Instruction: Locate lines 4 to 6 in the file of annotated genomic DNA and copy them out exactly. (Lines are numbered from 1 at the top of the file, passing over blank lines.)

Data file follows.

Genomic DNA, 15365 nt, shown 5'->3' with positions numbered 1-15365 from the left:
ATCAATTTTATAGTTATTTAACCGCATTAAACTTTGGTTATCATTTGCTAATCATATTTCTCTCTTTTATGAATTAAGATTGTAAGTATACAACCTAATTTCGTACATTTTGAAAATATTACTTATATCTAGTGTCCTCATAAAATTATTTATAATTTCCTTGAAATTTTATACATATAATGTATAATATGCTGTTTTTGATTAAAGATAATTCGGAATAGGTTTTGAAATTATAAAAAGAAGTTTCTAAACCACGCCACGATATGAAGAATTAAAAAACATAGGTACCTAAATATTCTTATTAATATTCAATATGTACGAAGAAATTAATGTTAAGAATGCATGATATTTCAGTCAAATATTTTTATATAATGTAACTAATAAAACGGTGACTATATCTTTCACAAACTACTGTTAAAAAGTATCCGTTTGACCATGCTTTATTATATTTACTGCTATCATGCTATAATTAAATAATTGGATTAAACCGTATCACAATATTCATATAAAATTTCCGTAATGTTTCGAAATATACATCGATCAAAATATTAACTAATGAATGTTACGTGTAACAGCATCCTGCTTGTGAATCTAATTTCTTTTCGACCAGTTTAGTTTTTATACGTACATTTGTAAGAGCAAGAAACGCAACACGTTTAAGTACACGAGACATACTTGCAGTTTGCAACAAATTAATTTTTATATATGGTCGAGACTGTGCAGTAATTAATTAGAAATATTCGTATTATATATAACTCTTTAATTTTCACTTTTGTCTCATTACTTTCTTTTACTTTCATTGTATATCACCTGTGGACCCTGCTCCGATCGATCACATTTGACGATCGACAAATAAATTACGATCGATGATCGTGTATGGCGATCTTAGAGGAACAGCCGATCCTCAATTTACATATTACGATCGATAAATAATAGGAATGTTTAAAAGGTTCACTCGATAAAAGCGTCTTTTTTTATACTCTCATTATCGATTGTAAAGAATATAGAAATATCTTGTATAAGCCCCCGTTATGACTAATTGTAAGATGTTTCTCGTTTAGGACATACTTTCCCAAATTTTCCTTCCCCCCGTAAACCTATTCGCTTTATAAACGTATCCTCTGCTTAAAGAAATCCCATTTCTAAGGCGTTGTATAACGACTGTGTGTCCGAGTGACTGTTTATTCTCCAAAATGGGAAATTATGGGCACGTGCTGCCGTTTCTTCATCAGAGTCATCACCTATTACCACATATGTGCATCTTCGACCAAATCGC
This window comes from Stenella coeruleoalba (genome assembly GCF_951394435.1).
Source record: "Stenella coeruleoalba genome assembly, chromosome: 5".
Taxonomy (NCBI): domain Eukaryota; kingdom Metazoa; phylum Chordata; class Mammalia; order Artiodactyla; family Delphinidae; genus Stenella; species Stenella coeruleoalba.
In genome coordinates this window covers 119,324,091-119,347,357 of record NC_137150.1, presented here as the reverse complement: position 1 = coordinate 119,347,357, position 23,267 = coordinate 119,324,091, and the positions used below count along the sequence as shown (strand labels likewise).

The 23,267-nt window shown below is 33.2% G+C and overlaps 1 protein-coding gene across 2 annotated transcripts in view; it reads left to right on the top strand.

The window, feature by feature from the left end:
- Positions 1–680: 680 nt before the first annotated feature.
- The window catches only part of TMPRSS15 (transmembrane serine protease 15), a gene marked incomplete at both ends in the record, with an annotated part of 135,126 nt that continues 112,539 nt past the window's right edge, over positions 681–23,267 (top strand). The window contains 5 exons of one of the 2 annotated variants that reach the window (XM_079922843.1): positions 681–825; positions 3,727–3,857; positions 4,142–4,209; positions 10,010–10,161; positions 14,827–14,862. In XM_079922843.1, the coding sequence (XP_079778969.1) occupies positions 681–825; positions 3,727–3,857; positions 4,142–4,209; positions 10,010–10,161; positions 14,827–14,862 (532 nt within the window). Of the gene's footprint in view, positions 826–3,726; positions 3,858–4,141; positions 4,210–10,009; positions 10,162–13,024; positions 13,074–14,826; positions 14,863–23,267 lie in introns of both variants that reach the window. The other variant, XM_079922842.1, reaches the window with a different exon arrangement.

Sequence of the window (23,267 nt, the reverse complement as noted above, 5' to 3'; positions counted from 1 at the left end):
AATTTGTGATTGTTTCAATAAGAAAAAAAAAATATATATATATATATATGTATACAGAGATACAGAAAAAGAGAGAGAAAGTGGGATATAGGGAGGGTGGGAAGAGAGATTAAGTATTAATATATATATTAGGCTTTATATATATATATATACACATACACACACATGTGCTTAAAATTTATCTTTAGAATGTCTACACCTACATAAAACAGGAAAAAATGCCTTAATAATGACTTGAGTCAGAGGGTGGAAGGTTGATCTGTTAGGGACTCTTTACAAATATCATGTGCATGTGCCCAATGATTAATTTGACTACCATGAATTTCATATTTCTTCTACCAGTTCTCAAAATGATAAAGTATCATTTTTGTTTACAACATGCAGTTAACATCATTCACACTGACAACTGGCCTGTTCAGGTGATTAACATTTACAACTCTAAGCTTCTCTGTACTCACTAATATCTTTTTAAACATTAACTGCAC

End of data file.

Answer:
Source record: "Stenella coeruleoalba genome assembly, chromosome: 5".
Taxonomy (NCBI): domain Eukaryota; kingdom Metazoa; phylum Chordata; class Mammalia; order Artiodactyla; family Delphinidae; genus Stenella; species Stenella coeruleoalba.
In genome coordinates this window covers 119,324,091-119,347,357 of record NC_137150.1, presented here as the reverse complement: position 1 = coordinate 119,347,357, position 23,267 = coordinate 119,324,091, and the positions used below count along the sequence as shown (strand labels likewise).